Women dealt double blow at AIDS conference

The failure of a special vaginal gel to prevent sex workers from getting HIV means that condoms remain the world’s only protection against the disease during sex .

Some 990 sex workers, including 305 South Africans, were involved in testing the gel — called a microbicide. Half the women used the gel during sex while the others used a placebo. All were encouraged by UNAIDS researchers to use condoms as well.

Not only was the gel ineffective, but it actually increased the risk of   infection as more women using the gel tested HIV positive (15%) than those that didn’t (10%).

The reason, said UNAIDS’s Tim Farley, is that the gel might actually cause “small disruptions in the vaginal wall”, making it easier for the virus to pass into the women’s bodies.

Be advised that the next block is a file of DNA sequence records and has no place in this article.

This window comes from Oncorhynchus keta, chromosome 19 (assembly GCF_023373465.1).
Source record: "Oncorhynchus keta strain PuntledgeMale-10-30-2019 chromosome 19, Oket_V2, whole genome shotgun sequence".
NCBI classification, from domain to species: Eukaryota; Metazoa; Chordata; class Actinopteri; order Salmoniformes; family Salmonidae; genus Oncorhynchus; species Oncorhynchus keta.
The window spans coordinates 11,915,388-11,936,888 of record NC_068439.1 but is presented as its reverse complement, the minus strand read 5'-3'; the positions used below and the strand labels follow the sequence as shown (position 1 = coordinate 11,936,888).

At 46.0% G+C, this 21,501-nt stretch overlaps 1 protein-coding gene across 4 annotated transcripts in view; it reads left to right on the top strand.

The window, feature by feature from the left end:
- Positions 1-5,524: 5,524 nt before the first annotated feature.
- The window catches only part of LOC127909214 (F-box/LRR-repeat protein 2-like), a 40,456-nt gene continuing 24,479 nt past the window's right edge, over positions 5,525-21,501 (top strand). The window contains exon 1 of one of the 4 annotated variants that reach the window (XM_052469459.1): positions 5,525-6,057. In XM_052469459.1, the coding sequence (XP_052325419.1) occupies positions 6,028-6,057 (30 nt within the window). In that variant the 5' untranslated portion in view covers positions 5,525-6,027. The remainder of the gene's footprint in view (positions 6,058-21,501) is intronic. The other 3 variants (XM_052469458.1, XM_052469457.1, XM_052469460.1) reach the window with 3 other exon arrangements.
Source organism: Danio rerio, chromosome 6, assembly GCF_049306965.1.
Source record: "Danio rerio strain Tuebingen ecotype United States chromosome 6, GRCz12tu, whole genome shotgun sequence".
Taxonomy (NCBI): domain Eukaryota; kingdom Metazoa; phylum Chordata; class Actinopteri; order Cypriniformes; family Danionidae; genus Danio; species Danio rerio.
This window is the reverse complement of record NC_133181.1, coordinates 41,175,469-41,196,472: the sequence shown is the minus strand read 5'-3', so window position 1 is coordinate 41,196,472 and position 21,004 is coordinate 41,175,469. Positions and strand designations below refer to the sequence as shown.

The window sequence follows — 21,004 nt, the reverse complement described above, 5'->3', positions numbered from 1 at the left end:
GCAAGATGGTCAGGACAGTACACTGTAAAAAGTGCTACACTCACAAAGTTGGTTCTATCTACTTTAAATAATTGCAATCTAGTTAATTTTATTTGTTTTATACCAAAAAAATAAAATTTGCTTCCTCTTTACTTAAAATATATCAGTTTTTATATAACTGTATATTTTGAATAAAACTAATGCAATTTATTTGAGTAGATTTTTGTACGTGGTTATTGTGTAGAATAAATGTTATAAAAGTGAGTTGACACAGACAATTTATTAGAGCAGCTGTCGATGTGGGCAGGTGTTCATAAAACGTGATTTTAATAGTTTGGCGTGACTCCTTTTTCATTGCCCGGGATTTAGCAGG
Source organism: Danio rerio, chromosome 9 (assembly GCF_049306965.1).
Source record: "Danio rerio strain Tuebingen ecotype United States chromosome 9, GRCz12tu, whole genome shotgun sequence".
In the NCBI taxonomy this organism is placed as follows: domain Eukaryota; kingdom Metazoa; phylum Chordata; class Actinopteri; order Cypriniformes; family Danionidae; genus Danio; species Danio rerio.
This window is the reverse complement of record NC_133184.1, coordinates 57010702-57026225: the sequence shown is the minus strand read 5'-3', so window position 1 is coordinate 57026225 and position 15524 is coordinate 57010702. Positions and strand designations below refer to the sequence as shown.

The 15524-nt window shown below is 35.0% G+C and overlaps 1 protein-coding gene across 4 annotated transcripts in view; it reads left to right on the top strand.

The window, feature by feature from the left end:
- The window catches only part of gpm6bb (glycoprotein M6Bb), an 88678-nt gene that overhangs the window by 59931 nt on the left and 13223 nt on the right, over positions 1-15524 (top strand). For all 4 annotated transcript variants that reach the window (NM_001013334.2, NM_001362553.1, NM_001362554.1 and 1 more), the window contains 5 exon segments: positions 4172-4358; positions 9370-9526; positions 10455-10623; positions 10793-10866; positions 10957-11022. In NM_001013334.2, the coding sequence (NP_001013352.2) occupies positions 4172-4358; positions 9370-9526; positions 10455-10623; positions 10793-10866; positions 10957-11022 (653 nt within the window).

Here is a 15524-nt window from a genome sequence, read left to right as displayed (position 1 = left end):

“The results of the trial were a surprise and a disappointment,” said Farley. “But there is the need to accelerate trials on microbicides.”  

This is bad news for South African women, as microcides – or “invisible condoms” – offered hope to the many women who say they cannot ask their partner to use a condom. Her partner would not be aware if she was using a   microbicide.

To add to this bad news is the finding that female condoms cannot be safely reused. The UNAIDS said soap and water might not be strong enough to kill the viruses that may have been gathered in the condom, while washing with anything stronger would weaken the latex.

This is also a blow to women who want to take charge of preventing their HIV infection, as female condoms are far more expensive than male condoms.


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